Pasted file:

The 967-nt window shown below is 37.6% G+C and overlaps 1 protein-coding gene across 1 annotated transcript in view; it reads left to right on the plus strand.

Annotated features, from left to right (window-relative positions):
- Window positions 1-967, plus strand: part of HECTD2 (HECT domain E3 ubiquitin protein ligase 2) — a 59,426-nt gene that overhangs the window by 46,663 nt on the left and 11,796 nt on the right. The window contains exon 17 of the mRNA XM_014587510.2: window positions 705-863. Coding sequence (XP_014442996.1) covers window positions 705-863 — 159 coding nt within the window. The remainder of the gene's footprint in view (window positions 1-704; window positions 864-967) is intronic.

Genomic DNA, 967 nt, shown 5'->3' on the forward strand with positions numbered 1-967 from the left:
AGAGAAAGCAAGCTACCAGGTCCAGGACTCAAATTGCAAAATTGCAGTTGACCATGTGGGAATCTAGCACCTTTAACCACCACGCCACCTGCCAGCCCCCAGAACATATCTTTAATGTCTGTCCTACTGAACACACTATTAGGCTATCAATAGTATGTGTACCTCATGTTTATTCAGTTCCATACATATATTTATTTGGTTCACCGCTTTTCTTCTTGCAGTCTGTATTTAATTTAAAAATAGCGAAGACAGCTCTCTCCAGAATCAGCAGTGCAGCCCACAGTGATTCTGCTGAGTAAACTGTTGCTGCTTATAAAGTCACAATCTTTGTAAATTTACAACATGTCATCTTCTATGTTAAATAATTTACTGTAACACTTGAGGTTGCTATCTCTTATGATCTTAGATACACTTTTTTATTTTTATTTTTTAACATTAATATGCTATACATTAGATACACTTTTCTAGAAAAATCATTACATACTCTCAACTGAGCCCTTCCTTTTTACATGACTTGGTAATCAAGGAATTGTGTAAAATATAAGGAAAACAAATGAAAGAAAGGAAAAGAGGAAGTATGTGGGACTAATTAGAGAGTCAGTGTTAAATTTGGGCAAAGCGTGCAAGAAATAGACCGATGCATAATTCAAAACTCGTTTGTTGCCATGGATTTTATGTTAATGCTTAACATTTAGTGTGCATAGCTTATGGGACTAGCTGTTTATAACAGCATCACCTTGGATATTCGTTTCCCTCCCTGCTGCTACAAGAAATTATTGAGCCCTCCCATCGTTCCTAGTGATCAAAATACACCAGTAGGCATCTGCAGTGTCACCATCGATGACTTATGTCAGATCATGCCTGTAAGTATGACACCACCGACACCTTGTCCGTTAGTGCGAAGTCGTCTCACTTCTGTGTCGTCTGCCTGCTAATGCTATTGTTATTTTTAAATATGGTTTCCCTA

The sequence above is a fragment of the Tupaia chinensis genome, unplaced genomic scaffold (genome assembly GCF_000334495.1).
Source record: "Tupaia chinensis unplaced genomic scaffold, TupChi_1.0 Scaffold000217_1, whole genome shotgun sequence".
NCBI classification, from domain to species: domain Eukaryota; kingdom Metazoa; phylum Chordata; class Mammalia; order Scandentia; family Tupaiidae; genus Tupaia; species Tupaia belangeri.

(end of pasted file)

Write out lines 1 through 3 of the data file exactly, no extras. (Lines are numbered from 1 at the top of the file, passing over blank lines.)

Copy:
The 967-nt window shown below is 37.6% G+C and overlaps 1 protein-coding gene across 1 annotated transcript in view; it reads left to right on the plus strand.

Annotated features, from left to right (window-relative positions):
- Window positions 1-967, plus strand: part of HECTD2 (HECT domain E3 ubiquitin protein ligase 2) — a 59,426-nt gene that overhangs the window by 46,663 nt on the left and 11,796 nt on the right. The window contains exon 17 of the mRNA XM_014587510.2: window positions 705-863. Coding sequence (XP_014442996.1) covers window positions 705-863 — 159 coding nt within the window. The remainder of the gene's footprint in view (window positions 1-704; window positions 864-967) is intronic.